The Rehabilitation of Coffee in Western Uganda
Jubilant sounds of high-pitched ululation pierced the air on the happy occasion of the Uganda Coffee Agronomy Training (UCAT) certificate giving ceremony in Kakumiro District, Uganda. The commencement took place in November 2020 and signified the hard work and dedication of 62 coffee farmers who had completed a 24-months agronomy training program which focused on coffee management. Just two years earlier, many of them had abandoned their coffee and focused on the quicker returns of seasonal crops like maize, beans, and bananas. Now, they are certified trainers equipped with invaluable knowledge which has improved their lives and their community.
UCAT was launched in August 2018 by Stichting Coffee Agronomy Training, Jacobs Douwe Egberts, Keurig Dr Pepper, and Enveritas with the aim of improving the livelihoods of 50,000 farmers in Western Uganda. The partners endeavored to help farmers increase their yields by at least 50% through comprehensive agronomy training implemented by Hanns R. Neumann Stiftung (HRNS) and TechnoServe. Over a period of 4 years, HRNS was targeting to reach 22,000 households in the district of Kakumiro, Kyenjojo, Kibaale and Kagadi with Cohort 1 targeting 12,000 direct beneficiary households in Kakumiro and 10,000 households in Cohort 2 in the remaining three districts. This was an ambitious goal particularly because many smallholder farming families in Western Uganda had abandoned their coffee gardens.
But why had smallholder families who had grown coffee for generations given up on the lucrative cash crop? Misearch Masengere a UCAT Cohort 1 farmer from Kakumiro explained some of the reasons; “We had lost hope in coffee and decided to focus more on our maize, beans and bananas because we weren’t harvesting enough cherries to make good money from the coffee.” At that time, farmers thought that focusing on their food crops benefited them more as they yielded both food and income and didn’t take as much time to grow. Additionally, farmers could not control the coffee wilt disease and didn’t have access to resistant varieties. As a result, many farmers neglected or even uprooted their coffee.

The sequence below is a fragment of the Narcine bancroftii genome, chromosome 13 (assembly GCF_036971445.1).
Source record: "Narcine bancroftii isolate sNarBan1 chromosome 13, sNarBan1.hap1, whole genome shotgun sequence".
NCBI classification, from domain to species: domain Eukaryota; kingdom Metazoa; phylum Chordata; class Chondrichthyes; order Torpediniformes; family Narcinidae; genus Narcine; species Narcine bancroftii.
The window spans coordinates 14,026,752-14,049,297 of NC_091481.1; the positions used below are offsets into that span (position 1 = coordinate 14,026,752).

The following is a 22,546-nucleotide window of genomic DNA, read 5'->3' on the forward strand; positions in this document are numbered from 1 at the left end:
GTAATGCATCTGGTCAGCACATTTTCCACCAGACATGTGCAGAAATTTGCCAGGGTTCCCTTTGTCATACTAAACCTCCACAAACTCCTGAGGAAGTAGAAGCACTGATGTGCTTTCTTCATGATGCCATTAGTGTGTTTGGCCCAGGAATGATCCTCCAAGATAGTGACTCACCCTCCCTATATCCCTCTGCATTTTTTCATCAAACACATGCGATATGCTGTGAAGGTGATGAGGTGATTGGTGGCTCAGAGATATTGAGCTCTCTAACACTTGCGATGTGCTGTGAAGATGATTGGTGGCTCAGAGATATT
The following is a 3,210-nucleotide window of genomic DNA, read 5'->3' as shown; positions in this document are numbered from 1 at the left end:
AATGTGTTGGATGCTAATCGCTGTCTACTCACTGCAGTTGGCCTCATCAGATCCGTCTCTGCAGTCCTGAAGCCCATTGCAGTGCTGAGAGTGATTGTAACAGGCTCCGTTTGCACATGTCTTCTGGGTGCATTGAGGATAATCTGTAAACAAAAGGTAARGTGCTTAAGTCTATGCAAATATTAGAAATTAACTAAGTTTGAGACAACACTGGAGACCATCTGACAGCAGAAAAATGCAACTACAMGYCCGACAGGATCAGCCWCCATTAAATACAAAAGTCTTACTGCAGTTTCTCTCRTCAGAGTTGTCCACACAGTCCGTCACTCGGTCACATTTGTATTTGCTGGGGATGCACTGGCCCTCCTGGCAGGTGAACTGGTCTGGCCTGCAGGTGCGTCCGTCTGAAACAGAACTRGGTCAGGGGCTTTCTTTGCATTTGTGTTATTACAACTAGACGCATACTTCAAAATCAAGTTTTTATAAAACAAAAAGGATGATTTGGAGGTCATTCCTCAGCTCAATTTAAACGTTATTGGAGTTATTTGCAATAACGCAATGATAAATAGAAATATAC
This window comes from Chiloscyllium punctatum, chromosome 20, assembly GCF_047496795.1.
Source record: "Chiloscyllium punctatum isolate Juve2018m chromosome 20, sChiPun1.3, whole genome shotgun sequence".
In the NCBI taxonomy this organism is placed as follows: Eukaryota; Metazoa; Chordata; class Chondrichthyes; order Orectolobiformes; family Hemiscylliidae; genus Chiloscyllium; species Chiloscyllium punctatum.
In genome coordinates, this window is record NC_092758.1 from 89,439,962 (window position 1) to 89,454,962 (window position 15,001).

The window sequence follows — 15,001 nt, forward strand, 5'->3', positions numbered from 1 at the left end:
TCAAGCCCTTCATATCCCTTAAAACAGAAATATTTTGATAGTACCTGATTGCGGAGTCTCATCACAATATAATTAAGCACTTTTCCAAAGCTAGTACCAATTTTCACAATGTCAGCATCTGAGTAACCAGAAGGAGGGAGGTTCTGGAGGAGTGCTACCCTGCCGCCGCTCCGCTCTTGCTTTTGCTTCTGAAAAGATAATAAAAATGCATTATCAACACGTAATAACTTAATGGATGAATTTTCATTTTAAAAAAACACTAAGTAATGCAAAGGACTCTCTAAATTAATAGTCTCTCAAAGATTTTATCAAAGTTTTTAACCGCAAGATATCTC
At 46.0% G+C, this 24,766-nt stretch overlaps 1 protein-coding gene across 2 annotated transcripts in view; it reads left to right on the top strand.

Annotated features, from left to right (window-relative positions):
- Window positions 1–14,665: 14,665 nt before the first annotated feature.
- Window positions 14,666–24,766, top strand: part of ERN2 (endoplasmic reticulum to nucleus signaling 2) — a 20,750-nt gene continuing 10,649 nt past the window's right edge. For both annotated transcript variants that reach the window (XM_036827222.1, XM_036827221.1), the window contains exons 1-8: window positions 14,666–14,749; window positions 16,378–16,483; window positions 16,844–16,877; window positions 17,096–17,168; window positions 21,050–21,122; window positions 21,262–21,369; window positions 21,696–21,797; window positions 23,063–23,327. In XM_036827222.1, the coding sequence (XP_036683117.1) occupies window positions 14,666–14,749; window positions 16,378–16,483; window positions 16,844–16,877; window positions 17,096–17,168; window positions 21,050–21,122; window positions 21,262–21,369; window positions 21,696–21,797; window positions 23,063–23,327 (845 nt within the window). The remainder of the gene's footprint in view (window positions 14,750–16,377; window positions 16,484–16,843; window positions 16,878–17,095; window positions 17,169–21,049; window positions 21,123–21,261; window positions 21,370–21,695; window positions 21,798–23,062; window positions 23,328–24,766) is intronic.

Clessy Ndaula, the UCAT Field Operations Manager elaborates saying, “The broken coffee value chain in the Rwenzori region resulted in a big loss to the Ugandan economy and vulnerable farmers receiving a shrunken percentage of the farm-to-exporter price from middlemen. Coffee farmers had no knowledge of the true value of their cherries and agronomy training was also a missing. This meant they didn’t have the information on how to improve the quality and quantity of their yields.”
Thankfully, the training gap was filled after the first Cohort of farmers in the UCAT program registered for the curriculum which focused purely on agronomy. From the beginning of the program, HRNS’ Field Officers were committed in mobilizing and training farmers who became farmer trainers. This method of extension enabled the pilot program to reach 12,848 smallholder farming families with information on good agricultural practices in just 24-months. As the target for Cohort 1 was to reach 10,000 farmers, this goal was not only realized but surpassed.